Through Bharat Bhushan, CTO, Banks and Financial Markets (EMEA), IBM
Today, cloud computing is not only essential to the future success of the European financial sector. It is also at the heart of the continent’s COVID-19 economic stimulus plan. However, due to concerns over regional independence and operational resilience, the European Commission (EC) fears that financial institutions critical to Europe’s success may become too dependent on individual cloud providers.
To address this problem, European Banking Authority (EBA) regulations require organizations to put in place clear ‘exit from the cloud’ strategies to ensure that data, applications and workloads can be moved quickly and efficiently. securely between clouds as needed. But with many cloud services based on proprietary technologies, vendor lockdown is a common problem.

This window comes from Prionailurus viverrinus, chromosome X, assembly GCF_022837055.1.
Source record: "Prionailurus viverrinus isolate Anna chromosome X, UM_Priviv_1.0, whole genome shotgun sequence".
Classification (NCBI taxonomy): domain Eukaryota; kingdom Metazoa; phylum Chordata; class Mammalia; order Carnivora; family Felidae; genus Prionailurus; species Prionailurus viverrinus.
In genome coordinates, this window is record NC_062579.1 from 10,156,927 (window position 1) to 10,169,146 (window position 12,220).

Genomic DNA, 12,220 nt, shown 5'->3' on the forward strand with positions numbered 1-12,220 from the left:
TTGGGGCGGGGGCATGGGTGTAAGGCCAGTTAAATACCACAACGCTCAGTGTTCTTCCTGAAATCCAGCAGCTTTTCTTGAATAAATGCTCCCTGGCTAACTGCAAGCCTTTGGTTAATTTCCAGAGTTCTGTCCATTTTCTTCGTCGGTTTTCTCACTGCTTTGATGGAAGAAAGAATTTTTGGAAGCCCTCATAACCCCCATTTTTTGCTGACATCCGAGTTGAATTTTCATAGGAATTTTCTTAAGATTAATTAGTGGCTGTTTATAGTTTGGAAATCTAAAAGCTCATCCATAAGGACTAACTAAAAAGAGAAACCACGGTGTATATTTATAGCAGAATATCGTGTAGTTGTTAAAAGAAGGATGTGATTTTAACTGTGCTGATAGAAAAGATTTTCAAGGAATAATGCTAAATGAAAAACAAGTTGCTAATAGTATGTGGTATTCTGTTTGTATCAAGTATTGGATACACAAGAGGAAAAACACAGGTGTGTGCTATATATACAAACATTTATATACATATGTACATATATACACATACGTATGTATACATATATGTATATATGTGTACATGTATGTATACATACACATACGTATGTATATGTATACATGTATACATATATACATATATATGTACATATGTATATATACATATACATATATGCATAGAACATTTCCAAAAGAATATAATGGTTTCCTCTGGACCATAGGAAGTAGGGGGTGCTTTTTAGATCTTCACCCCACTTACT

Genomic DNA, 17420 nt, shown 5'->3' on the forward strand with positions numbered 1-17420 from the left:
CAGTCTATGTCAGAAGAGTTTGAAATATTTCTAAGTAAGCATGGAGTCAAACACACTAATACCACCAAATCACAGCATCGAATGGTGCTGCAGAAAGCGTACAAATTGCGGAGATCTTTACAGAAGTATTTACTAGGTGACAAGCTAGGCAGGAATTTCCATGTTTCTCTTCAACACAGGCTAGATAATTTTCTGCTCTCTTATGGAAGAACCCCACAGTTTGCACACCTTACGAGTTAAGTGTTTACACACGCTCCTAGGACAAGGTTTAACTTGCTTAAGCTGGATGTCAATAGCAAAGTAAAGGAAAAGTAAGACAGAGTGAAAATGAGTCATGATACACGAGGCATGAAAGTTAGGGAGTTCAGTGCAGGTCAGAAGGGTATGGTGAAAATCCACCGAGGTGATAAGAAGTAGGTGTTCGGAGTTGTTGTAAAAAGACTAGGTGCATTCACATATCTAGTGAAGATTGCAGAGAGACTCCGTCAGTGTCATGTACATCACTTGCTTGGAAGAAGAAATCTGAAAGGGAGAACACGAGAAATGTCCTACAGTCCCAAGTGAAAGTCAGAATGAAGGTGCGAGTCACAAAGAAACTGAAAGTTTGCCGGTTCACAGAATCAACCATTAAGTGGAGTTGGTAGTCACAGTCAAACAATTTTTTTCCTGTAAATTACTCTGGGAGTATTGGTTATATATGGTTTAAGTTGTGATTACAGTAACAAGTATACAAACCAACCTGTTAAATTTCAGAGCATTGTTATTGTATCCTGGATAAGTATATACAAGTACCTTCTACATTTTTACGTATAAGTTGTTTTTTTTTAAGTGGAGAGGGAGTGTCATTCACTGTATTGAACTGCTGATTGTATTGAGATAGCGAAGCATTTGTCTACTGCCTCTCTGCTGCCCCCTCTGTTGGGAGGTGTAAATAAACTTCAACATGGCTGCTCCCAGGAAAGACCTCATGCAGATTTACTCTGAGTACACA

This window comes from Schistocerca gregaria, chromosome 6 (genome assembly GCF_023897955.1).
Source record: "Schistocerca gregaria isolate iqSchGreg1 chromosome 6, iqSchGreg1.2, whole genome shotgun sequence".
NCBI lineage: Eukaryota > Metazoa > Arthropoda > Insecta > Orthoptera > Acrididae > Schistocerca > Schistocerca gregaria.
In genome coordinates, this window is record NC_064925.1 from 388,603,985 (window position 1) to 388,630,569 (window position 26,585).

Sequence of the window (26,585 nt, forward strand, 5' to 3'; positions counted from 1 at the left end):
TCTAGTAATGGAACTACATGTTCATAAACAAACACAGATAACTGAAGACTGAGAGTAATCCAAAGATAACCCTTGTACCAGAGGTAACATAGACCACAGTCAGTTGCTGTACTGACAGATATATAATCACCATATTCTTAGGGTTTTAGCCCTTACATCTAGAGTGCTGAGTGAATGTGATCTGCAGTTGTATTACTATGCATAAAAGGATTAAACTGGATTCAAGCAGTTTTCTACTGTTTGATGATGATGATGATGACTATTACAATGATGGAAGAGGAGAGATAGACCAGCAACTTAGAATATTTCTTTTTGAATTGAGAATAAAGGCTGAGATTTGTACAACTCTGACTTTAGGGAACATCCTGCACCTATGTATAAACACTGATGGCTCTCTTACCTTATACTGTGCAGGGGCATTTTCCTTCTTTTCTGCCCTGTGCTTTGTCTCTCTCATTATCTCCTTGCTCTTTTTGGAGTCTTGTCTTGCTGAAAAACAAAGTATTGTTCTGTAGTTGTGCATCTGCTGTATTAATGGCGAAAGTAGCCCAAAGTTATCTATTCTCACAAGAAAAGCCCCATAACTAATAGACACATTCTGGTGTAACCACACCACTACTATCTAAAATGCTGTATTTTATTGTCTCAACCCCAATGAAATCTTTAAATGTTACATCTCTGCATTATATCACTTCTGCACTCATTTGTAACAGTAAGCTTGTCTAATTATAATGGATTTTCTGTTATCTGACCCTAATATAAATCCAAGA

The UK’s Financial Conduct Authority (FCA) takes a similar position. Its guidelines for companies that outsource to the cloud state that companies must ensure that they are able to terminate outsourcing plans without disrupting services or their compliance with the regulatory regime.
With the migration to the cloud set to accelerate this year, financial CIOs and CROs need support to ensure that the investment decisions they make in 2021 will facilitate the long-term portability of the digital assets needed to operate. comply with industry standards.
The importance of regional resilience and competitiveness
Partly in response to the strength of the tech sector in China and the United States, Europe is working to boost local digital ecosystems and reduce reliance on external service providers. This is important for the financial industry for several reasons.